Department for International Development
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UK leads new approach to prevent and respond to crises at the first-ever World Humanitarian Summit

Pledges continue UK's leadership in providing education for children in crises and improving efficiency in the humanitarian system.

The UK has committed an extra £30 million of support to help make sure no child misses out on an education in times of crisis.

The Education Cannot Wait fund aims to help 13.6 million young people caught up in humanitarian emergencies such as conflict, natural disasters and disease outbreaks.

The pledge continues the UK’s leadership in providing education for children in crises. More than two years ago, the UK launched the No Lost Generation Initiative with UNICEF, which has so far helped more than 250,000 children get an education in Jordan and Lebanon.

Speaking from the World Humanitarian Summit in Istanbul, International Development Secretary Justine Greening said:

The first ever World Humanitarian Summit has been a watershed moment. Never has so much been at stake, with 60 million people forced from their homes and 37 million children out of school in conflict-affected countries.

The UK’s ground-breaking work on jobs and education shows that we will continue to be a global leader on humanitarian responses. We are championing the rights of girls and women, we have reaffirmed our commitment to protect people living through conflict, and we are continuing to build on the legacy of the London Syria Conference. We are spearheading a new approach to protracted crises and committing an extra £30 million of support to help make sure no child misses out on an education.

As a global community it is time to recognise we need a new approach to preventing and responding to crisis. That’s in everyone’s interests, most of all those caught up in crisis, and this Summit has provided us with a compelling agenda for change. Now every country must step up and make good on their pledges so we can succeed in our ambitious aims.

At the London Syria Conference in February, the UK agreed deals with Turkey, Lebanon and Jordan that are set to create at least 1 million jobs in countries neighbouring Syria so refugees have the opportunity of a livelihood close to home.

At the World Humanitarian Summit, the UK urged other countries and donors to step up to the plate and sign up to the Grand Bargain - an agreement between the largest donors, agencies and NGOs to improve efficiency in the humanitarian system. This agreement aims to put more money directly into the hands of people who need it most, stimulating local markets and economies.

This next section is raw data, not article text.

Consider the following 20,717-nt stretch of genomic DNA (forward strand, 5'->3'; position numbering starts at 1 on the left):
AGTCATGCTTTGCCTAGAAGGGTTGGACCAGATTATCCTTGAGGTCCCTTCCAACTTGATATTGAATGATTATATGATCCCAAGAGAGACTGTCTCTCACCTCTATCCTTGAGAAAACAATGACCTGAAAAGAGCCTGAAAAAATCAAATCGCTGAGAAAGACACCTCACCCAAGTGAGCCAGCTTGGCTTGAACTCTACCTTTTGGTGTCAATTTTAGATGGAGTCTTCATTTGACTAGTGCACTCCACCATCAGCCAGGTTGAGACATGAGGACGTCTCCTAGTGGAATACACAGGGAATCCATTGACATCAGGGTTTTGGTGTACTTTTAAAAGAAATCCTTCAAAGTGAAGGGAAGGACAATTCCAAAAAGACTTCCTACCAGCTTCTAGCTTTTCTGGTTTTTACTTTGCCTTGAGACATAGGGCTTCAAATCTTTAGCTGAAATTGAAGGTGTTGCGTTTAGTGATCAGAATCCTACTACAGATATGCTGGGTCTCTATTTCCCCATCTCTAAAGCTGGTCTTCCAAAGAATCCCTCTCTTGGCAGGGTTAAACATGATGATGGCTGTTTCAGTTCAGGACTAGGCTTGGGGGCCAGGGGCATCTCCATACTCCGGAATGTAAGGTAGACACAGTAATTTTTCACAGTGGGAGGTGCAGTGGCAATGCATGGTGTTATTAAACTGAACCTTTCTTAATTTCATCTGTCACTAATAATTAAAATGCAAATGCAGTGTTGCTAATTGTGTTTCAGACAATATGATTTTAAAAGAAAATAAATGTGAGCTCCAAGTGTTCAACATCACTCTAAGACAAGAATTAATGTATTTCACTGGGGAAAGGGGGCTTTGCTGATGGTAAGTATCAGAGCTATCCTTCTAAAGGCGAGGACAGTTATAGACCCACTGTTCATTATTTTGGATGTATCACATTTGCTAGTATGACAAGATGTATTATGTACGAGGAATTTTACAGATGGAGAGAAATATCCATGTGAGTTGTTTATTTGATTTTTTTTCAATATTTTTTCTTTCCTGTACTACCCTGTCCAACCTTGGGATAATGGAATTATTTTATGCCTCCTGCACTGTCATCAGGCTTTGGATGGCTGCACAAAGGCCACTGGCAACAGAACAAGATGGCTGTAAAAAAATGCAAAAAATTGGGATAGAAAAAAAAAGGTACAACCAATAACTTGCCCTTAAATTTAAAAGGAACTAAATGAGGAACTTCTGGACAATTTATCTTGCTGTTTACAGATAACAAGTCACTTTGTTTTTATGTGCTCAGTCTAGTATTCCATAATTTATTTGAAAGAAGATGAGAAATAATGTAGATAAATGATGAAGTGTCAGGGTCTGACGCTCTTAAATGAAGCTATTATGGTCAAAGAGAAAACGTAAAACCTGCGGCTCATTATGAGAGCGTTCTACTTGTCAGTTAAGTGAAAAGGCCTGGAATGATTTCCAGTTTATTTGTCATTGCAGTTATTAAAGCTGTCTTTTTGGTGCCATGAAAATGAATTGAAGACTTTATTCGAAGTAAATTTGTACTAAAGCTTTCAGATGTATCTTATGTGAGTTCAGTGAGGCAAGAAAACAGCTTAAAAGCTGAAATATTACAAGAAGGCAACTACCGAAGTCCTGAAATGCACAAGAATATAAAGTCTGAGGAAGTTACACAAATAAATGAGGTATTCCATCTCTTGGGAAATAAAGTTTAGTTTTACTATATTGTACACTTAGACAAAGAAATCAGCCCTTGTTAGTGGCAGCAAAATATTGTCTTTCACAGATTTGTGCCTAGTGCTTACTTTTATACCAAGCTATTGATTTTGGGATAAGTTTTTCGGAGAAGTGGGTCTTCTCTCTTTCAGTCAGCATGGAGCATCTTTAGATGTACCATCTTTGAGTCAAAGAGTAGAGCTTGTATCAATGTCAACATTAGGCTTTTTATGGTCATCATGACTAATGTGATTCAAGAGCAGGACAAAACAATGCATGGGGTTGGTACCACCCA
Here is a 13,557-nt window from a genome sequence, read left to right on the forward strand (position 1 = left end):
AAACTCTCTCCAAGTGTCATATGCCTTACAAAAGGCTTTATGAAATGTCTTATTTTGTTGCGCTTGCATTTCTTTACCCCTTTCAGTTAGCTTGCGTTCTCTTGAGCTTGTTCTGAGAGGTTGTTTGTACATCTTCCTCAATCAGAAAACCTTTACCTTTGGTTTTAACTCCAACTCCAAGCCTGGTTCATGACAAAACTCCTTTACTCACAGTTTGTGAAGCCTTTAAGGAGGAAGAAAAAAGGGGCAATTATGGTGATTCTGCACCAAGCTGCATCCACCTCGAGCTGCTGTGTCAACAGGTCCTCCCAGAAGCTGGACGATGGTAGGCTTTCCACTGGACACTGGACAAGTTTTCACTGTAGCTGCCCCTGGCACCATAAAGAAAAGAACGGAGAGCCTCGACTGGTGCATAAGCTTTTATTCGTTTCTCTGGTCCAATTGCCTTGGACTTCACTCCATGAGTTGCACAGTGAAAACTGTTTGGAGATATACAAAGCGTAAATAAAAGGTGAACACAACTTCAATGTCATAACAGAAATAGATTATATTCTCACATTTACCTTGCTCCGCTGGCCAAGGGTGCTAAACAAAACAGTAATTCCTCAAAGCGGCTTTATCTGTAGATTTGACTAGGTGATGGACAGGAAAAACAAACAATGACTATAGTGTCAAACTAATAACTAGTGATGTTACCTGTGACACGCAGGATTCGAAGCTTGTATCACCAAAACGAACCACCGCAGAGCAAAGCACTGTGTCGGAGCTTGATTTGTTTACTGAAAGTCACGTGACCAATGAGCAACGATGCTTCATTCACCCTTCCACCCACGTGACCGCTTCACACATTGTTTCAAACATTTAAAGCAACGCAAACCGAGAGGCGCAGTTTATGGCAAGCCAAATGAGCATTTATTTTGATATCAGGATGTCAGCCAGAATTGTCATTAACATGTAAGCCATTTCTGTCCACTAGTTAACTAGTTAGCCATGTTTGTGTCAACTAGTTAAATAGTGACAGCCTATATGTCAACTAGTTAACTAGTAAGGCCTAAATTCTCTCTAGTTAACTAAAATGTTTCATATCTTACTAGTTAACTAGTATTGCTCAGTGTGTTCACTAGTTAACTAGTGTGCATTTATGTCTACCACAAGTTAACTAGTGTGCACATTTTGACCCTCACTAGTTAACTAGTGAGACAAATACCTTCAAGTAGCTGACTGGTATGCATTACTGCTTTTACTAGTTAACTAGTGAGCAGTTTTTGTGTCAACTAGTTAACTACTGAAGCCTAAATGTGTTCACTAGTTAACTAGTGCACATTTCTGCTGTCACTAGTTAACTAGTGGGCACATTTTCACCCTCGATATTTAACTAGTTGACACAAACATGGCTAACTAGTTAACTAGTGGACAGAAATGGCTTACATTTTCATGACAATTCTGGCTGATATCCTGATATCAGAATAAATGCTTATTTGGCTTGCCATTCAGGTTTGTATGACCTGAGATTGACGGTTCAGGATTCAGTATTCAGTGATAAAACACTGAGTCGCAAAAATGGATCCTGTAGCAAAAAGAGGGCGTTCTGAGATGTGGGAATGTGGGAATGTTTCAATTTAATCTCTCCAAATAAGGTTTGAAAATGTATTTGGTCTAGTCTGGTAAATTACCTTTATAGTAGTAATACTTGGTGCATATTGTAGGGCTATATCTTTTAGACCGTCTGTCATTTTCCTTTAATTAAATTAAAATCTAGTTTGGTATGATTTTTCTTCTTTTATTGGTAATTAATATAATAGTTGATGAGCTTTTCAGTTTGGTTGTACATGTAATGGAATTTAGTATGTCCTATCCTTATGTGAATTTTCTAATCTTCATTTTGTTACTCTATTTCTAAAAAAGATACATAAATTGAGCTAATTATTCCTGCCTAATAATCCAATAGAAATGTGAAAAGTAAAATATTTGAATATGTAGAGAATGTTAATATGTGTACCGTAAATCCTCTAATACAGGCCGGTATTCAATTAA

There was also renewed political commitment to keep people safer, particularly in times of conflict, and to improve compliance with International Humanitarian Law. The UK also pushed forward implementation of global commitments to protect and empower women and girls in emergencies and reduce their vulnerability to violence and exploitation. The UK supports all the Summit’s Core Commitments on women and girls and will play our part in delivering them.

Further information:

  • The first-ever World Humanitarian Summit (WHS) took place in Istanbul on 23-24 May 2016. Led by UN OCHA, the Summit brought together governments, NGOs, civil society and the private sector to look at how we respond to the huge strains being placed upon the international humanitarian system.
  • Building on the success of the London Syria Conference the UK played a key role at the WHS, continuing to demonstrate Britain’s leadership in responding to protracted crises. The UK delegation was led by International Development Secretary Justine Greening and International Development Minister Baroness Verma.
  • At the London Syria Conference earlier this year, the international community raised more than $12 billion to support the response to the Syria crisis – the largest amount raised in a single day for one humanitarian crisis. This funding will meet the immediate and long term needs of those affected by crisis within Syria and support neighbouring countries like Jordan, Lebanon and Turkey to cope with the number of refugees they are hosting.
  • We also recognised there was a need to invest in jobs and livelihoods because given the right opportunities, displaced people can help to stimulate the economy, not constrain it.
  • In 2013, the UK helped set up the No Lost Generation Initiative to give Syrian children an education. We are helping more than a quarter of a million children and at the London Syria Conference we committed to finishing the job.
  • Our aim for the WHS was to scale up the approach pioneered by the UK in the Syria region as a global model for protracted crisis and displacement.
  • The Education Cannot Wait fund aims to reach more than 13.6 million young people living in emergency situations and through lasting crises with quality education over the next five years, and all crisis-affected young people by 2030.
  • The Grand Bargain commitments cover the following areas:
    • Greater transparency
    • More support and funding tools for local and national responders
    • Increase the use and coordination of cash-based programming
    • Reduce duplication and management costs with periodic functional reviews
    • Improve joint and impartial needs assessments
    • A participation revolution: include people receiving aid in making the decisions which affect their lives
    • Increase collaborative humanitarian multi-year planning and funding
    • Reduce the earmarking of donor contributions
    • Harmonise and simplify reporting requirements
    • Enhancing engagement between humanitarian – development actors

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